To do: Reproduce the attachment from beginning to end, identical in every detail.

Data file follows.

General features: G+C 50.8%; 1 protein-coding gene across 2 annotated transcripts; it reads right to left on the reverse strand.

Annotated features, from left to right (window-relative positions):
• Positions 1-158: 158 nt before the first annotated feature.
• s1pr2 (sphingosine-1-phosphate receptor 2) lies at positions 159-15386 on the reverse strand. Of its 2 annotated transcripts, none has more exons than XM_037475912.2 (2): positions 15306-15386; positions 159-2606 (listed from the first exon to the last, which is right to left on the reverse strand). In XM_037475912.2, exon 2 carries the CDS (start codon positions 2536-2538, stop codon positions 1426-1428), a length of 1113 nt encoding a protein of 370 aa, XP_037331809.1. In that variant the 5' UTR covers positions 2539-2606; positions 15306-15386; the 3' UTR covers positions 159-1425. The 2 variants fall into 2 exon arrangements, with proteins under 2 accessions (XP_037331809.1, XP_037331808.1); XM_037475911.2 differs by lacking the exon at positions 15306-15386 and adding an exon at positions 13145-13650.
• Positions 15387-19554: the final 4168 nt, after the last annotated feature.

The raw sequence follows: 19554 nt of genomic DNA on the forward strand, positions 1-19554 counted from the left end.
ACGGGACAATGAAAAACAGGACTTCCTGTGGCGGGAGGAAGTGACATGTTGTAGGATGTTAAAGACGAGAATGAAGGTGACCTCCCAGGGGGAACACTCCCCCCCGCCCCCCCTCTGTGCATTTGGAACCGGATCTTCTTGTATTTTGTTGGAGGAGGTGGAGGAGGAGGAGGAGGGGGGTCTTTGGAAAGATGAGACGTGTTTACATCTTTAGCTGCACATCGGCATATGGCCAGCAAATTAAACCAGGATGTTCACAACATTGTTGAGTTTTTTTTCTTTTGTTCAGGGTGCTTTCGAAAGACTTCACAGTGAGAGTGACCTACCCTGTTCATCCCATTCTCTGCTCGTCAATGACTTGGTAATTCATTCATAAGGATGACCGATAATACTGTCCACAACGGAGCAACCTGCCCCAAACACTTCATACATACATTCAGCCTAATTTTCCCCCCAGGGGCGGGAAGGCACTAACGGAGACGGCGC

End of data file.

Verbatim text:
General features: G+C 50.8%; 1 protein-coding gene across 2 annotated transcripts; it reads right to left on the reverse strand.

Annotated features, from left to right (window-relative positions):
• Positions 1-158: 158 nt before the first annotated feature.
• s1pr2 (sphingosine-1-phosphate receptor 2) lies at positions 159-15386 on the reverse strand. Of its 2 annotated transcripts, none has more exons than XM_037475912.2 (2): positions 15306-15386; positions 159-2606 (listed from the first exon to the last, which is right to left on the reverse strand). In XM_037475912.2, exon 2 carries the CDS (start codon positions 2536-2538, stop codon positions 1426-1428), a length of 1113 nt encoding a protein of 370 aa, XP_037331809.1. In that variant the 5' UTR covers positions 2539-2606; positions 15306-15386; the 3' UTR covers positions 159-1425. The 2 variants fall into 2 exon arrangements, with proteins under 2 accessions (XP_037331809.1, XP_037331808.1); XM_037475911.2 differs by lacking the exon at positions 15306-15386 and adding an exon at positions 13145-13650.
• Positions 15387-19554: the final 4168 nt, after the last annotated feature.

The raw sequence follows: 19554 nt of genomic DNA on the forward strand, positions 1-19554 counted from the left end.
ACGGGACAATGAAAAACAGGACTTCCTGTGGCGGGAGGAAGTGACATGTTGTAGGATGTTAAAGACGAGAATGAAGGTGACCTCCCAGGGGGAACACTCCCCCCCGCCCCCCCTCTGTGCATTTGGAACCGGATCTTCTTGTATTTTGTTGGAGGAGGTGGAGGAGGAGGAGGAGGGGGGTCTTTGGAAAGATGAGACGTGTTTACATCTTTAGCTGCACATCGGCATATGGCCAGCAAATTAAACCAGGATGTTCACAACATTGTTGAGTTTTTTTTCTTTTGTTCAGGGTGCTTTCGAAAGACTTCACAGTGAGAGTGACCTACCCTGTTCATCCCATTCTCTGCTCGTCAATGACTTGGTAATTCATTCATAAGGATGACCGATAATACTGTCCACAACGGAGCAACCTGCCCCAAACACTTCATACATACATTCAGCCTAATTTTCCCCCCAGGGGCGGGAAGGCACTAACGGAGACGGCGC